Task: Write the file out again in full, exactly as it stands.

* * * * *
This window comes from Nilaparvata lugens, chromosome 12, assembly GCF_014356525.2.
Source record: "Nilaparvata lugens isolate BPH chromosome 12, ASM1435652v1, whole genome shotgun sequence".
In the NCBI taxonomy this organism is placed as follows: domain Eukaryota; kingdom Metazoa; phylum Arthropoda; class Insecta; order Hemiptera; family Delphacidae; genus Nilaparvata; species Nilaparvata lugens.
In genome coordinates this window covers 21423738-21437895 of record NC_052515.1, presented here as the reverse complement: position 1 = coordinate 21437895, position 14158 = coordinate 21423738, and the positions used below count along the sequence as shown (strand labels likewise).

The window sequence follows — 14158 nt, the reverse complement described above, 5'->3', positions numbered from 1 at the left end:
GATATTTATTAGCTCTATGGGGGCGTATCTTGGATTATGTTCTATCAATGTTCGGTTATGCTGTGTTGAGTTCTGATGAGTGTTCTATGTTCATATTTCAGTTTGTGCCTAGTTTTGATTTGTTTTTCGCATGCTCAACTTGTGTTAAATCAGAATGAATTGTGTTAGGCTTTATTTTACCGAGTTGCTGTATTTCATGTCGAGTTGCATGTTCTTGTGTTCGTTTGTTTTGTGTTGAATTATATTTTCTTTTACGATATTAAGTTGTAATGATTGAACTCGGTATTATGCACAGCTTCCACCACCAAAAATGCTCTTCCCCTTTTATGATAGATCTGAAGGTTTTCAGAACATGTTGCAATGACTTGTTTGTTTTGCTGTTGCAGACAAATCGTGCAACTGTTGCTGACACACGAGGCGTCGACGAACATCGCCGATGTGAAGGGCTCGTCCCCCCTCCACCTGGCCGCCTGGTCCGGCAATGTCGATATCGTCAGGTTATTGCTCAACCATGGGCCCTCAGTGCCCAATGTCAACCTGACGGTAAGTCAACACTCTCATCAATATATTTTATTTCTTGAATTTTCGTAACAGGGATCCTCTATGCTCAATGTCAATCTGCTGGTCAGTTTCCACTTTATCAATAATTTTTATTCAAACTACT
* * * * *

This window comes from Nilaparvata lugens, chromosome 12, assembly GCF_014356525.2.
Source record: "Nilaparvata lugens isolate BPH chromosome 12, ASM1435652v1, whole genome shotgun sequence".
In the NCBI taxonomy this organism is placed as follows: domain Eukaryota; kingdom Metazoa; phylum Arthropoda; class Insecta; order Hemiptera; family Delphacidae; genus Nilaparvata; species Nilaparvata lugens.
In genome coordinates this window covers 21423738-21437895 of record NC_052515.1, presented here as the reverse complement: position 1 = coordinate 21437895, position 14158 = coordinate 21423738, and the positions used below count along the sequence as shown (strand labels likewise).

The window sequence follows — 14158 nt, the reverse complement described above, 5'->3', positions numbered from 1 at the left end:
GATATTTATTAGCTCTATGGGGGCGTATCTTGGATTATGTTCTATCAATGTTCGGTTATGCTGTGTTGAGTTCTGATGAGTGTTCTATGTTCATATTTCAGTTTGTGCCTAGTTTTGATTTGTTTTTCGCATGCTCAACTTGTGTTAAATCAGAATGAATTGTGTTAGGCTTTATTTTACCGAGTTGCTGTATTTCATGTCGAGTTGCATGTTCTTGTGTTCGTTTGTTTTGTGTTGAATTATATTTTCTTTTACGATATTAAGTTGTAATGATTGAACTCGGTATTATGCACAGCTTCCACCACCAAAAATGCTCTTCCCCTTTTATGATAGATCTGAAGGTTTTCAGAACATGTTGCAATGACTTGTTTGTTTTGCTGTTGCAGACAAATCGTGCAACTGTTGCTGACACACGAGGCGTCGACGAACATCGCCGATGTGAAGGGCTCGTCCCCCCTCCACCTGGCCGCCTGGTCCGGCAATGTCGATATCGTCAGGTTATTGCTCAACCATGGGCCCTCAGTGCCCAATGTCAACCTGACGGTAAGTCAACACTCTCATCAATATATTTTATTTCTTGAATTTTCGTAACAGGGATCCTCTATGCTCAATGTCAATCTGCTGGTCAGTTTCCACTTTATCAATAATTTTTATTCAAACTACT